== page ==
Have you ever read a verse from the Torah that left you very confused? You read it and reread it, but you still can’t make heads or tails of it. Some parts of the Torah read like a code, intriguing but difficult to decipher. For example, in the narrative describing the Jews’ attempt to enter Canaan via the land of the Emorites, the Torah says the following:

Concerning this will be told in the Book of the Wars of G‑d: He gave at the Reed Sea and the valleys of Arnon. And the spillage in the valleys when it turned to dwell at Ar and then leaned on the border of Moab. From there to the well; this is the well of which G‑d said to Moses, “Gather the people and I will give them water.” It was then that Israel sang this song: “Arise, O well, sing to it.”1

Now, I ask you, do you understand that?

Let me give you some context to these verses: The Jewish people were traveling for nearly 40 years through the Sinai Desert, They were desperate to finally enter into the land of Canaanand they were desperate to finally enter into the land of Canaan. But the neighboring countries blockaded the eastern border, making it clear that any trespassing would be met with violence.

So the Jews decided to ask the Emorite king for passage into the land of Canaan. They planned to travel through the Arnon valley, a deep, narrow passageway between the lands of the Emorites and of Moab.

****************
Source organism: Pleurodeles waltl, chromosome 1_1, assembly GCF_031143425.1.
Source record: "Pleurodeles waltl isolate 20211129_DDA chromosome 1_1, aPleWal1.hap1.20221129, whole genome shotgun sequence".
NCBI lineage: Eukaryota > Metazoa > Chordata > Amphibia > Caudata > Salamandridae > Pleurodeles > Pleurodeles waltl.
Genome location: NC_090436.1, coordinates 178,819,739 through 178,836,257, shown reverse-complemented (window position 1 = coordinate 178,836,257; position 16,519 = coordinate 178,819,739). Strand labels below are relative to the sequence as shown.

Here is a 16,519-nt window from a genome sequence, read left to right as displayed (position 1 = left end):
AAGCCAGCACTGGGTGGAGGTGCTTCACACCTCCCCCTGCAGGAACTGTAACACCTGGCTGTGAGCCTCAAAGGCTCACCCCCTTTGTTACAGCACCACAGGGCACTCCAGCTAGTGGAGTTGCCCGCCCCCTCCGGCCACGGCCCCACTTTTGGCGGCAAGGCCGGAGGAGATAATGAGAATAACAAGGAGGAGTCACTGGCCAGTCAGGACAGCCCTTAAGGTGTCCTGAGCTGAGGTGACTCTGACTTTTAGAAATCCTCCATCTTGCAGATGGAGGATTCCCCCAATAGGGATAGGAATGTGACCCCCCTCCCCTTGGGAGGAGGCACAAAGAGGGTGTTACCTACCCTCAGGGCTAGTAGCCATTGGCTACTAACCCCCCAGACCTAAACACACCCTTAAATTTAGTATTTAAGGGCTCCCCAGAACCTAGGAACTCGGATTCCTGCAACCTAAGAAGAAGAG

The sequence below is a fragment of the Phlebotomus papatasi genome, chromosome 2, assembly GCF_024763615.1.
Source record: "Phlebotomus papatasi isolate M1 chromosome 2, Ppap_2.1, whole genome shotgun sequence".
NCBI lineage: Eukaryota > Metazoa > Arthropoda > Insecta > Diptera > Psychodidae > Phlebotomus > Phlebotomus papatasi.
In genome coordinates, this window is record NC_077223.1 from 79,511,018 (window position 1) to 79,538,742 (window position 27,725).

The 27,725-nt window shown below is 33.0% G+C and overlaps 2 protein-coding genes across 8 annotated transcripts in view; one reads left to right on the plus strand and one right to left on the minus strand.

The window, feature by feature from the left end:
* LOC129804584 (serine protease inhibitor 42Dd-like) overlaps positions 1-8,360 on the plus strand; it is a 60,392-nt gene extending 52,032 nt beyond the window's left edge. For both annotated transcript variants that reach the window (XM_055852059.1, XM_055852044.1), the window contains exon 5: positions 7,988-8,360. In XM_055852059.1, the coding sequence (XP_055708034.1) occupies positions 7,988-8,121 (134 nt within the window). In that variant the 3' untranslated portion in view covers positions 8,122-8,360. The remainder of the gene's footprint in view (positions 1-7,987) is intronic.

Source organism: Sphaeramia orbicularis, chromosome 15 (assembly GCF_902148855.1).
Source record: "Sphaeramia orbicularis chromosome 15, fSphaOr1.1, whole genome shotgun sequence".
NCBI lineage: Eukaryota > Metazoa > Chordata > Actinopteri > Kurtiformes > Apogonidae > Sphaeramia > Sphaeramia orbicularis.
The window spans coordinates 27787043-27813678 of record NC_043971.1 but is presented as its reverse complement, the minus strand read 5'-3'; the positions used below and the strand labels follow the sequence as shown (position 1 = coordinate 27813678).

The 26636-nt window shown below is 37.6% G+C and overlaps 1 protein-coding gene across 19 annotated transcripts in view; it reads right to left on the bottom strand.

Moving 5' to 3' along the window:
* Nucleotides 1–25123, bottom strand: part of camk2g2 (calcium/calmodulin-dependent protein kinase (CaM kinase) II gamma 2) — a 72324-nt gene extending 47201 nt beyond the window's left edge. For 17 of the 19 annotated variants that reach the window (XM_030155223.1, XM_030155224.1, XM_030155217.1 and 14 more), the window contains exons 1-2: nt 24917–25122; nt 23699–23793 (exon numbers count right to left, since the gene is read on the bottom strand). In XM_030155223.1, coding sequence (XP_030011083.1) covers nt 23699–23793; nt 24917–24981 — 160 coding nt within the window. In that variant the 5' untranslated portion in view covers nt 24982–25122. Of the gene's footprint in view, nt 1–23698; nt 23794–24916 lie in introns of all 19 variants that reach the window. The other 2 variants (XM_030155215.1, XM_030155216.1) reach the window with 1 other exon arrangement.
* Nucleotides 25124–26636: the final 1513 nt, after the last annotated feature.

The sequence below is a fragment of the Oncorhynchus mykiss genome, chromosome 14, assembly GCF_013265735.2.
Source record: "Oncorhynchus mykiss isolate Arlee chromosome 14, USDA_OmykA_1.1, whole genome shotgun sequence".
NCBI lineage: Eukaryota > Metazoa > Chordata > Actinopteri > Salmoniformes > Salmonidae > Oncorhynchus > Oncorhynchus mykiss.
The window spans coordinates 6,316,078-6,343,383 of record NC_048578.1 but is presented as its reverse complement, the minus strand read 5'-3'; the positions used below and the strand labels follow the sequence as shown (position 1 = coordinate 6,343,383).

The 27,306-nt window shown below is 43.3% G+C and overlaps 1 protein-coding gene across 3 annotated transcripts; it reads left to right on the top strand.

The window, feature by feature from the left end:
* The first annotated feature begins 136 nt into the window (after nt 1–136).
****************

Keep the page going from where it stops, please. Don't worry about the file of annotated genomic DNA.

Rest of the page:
Now read the verses again. What story do they tell? What is the Book of the Wars of G‑d? What does the Reed Sea have to do with the valleys of Arnon? What was the spillage? What leaned on the border? Why did the people sing to the well?

As with all of the Written Torah, we can decode these verses only through the Oral Torah, the oral tradition that was transmitted to Moses at Mount Sinai. Here’s how the Midrash, part of the Oral Torah, fleshes out the story. (The words explicitly stated in the Written Torah are in bold.)

Concerning this it will be told, when the Jews retell the Wars of G‑d (the miracles that happened to our ancestors): They will tell the miracles of the splitting of the Reed Sea and the valleys of Arnon. The Emorites hid in the cliffside caves above the Arnon valley, planning to ambush and kill the Jews when they passed through. But the blood of the Emorites spilled in the valleys before they had a chance to attack the Jews.

For G‑d caused the Emorite mountain to turn to dwell at Ar, a Moabite city, and then lean on the border of Moab. Outcroppings of rock on the Moabite mountainside pushed into the caves on the Emorite side, like pieces of a puzzle fitting together, crushing the Emorites who were hiding in the caves. Then the mountains returned to their places, and the Jews peacefully passed through the valley of Arnon, oblivious to the potential danger that they miraculously avoided.

Later, when the Jews saw the blood of the Emorites that flowed from there to the well of Miriam, they realized they had been saved from terrible danger. With gratitude to G‑d, Israel sang this song: “Arise, O well, sing to it.”2